Cathy Wilkes is a Glasgow-based Northern Irish artist who is representing Great Britain at the 58th Venice Biennale this year. Her famed sculptures and installations are not the most intellectually accessible – a deliberate effect the artist strives for in an attempt to preserve her work's authenticity on a viewer-by-viewer basis. Quoted on MoMa.org, Wilkes said there's 'no need for anyone to fully understand' her work.
As much as they are abstract in concept, the pieces Wilkes uses to create her artworks are often found objects; readymades jostled into complex narratives that both confuse and enlighten. Wilkes' recurring themes include life, death, loss and love. Because Wilkes achieves in narrative what many short-cut to in style, her version of abstract is, thus, in the mind and not in the visual in which objects are manipulated to hint at meaning.
Wilkes' work (and insistence on lack of context) begs the question of whether sculpture has to be physically abstract to be considered complex, or is complexity more the oeuvre of the mind than the eye?
A lucky few thousand might mull over the subject as they view sculptural artworks at various events taking place in the UK and Europe this autumn. The Venice Biennale will provide ample opportunity, as will any other of the sculptural exhibitions taking place in the next few months like the Frieze sculpture park or the Royal Society of Sculptors' summer exhibition. Those of us unable to make all the shows have platforms like Art UK that enable us to view similar styles in the canon, providing the opportunity to contemplate topics raised by them from the convenience of our smartphones.
So, in practice, which of the pieces below are truly abstract – and where do they fall in the internal-external complexity debate? Well, here are just some of the abstract sculptures on Art UK so far. And, in honour of the Biennale representation from Great Britain being largely female, the following artists are all female too.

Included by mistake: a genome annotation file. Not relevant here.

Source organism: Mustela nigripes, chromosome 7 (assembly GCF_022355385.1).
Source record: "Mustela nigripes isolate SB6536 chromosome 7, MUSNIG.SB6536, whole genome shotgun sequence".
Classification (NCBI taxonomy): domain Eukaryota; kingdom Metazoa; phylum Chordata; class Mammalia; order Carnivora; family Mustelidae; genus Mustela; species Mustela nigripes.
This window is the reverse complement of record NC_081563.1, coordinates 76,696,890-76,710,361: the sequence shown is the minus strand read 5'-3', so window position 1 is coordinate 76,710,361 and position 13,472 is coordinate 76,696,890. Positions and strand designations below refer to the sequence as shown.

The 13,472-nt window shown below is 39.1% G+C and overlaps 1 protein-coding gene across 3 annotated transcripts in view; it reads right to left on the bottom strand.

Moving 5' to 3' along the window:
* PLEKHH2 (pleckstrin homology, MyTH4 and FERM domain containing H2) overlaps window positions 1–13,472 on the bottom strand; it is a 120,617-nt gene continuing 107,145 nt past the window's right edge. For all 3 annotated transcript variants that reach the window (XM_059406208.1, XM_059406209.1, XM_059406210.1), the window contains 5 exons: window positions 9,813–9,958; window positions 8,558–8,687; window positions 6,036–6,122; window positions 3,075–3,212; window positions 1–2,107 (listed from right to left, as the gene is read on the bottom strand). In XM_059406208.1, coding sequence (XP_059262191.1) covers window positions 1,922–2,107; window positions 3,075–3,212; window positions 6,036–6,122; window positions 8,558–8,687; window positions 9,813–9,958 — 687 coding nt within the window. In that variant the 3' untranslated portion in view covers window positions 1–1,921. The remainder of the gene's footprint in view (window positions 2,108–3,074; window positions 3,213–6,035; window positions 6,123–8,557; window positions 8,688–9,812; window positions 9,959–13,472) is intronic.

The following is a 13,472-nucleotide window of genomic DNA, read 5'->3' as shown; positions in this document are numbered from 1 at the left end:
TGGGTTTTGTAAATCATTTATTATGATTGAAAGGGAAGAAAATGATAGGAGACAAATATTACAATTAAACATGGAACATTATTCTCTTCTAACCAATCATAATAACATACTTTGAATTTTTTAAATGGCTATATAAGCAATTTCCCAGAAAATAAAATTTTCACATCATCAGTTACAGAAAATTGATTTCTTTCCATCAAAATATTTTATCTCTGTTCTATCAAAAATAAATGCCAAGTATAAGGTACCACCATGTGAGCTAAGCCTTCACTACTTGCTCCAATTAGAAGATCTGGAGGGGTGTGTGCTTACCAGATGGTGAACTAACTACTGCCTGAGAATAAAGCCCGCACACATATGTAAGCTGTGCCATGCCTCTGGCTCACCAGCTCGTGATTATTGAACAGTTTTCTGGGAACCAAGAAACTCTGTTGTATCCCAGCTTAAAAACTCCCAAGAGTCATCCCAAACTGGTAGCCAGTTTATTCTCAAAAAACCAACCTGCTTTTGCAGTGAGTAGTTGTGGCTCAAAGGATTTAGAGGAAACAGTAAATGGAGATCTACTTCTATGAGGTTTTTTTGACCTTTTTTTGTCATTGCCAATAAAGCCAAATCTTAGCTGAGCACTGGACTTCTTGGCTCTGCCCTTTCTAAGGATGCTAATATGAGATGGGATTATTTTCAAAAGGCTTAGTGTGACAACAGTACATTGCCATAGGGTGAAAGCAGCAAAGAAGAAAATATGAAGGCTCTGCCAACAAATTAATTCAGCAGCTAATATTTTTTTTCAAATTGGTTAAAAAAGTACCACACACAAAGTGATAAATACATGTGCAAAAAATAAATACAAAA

An alumna of the Royal College of Art in London, Barbara Hepworth honed her skills while living in Italy with her then-husband John Skeaping and took lessons in how to carve marble from master-carver Giovanni Ardini.
Hepworth eventually went on to show her work at the British Pavilion of the 25th Venice Biennale, in 1950 (as well as showing in São Paolo and Tokyo).
Hepworth's Trewyn Studio later became the Barbara Hepworth Museum (1976) and is now run by the Tate, along with Tate St Ives.
Influenced by the renowned sculptor Alberto Giacometti, Elizabeth Frink was known for the unusual manipulation of angles in the forms she often sculpted.
Recurring themes of the Royal Academician were works in bronze in the likeness of birds, man and deity in human form – dealing with loss, pain and death through subtle deformity.
Known to breach the boundary between sculpture and paint, Sara Barker's compositions incorporate multimedia forms such as metal, glass, wood and paint.
She treats her subjects like three-dimensional drawings and uses sculpture to represent the 'spaces between' that exist in every facet of living.
A graduate of the Glasgow School of Art, Norwegian artist Camilla Løw's works live in aesthetically pleasing simplicity.
In her own words, Løw uses sculpture to 'investigate what might be seen as traditional sculptural or architectonic concerns with form, space, rhythm, tension, balance and the properties of materials.'
She places emphasis on the anthropomorphic ways we tend to view objects.
Turner Prize-nominated (1994) artist Shirazeh Houshiary has had her work featured at the Venice Biennale (1982/2017), the Biennale São Paolo (1996), as well as other Biennales in Sydney (2010) and Kiev (2012).
Her extensive body of work is a testament to her prolific skill and she has become known for her striking sculptures in a range of mediums from cast iron to steel and glass.
Patricia Yaker Ekall, journalist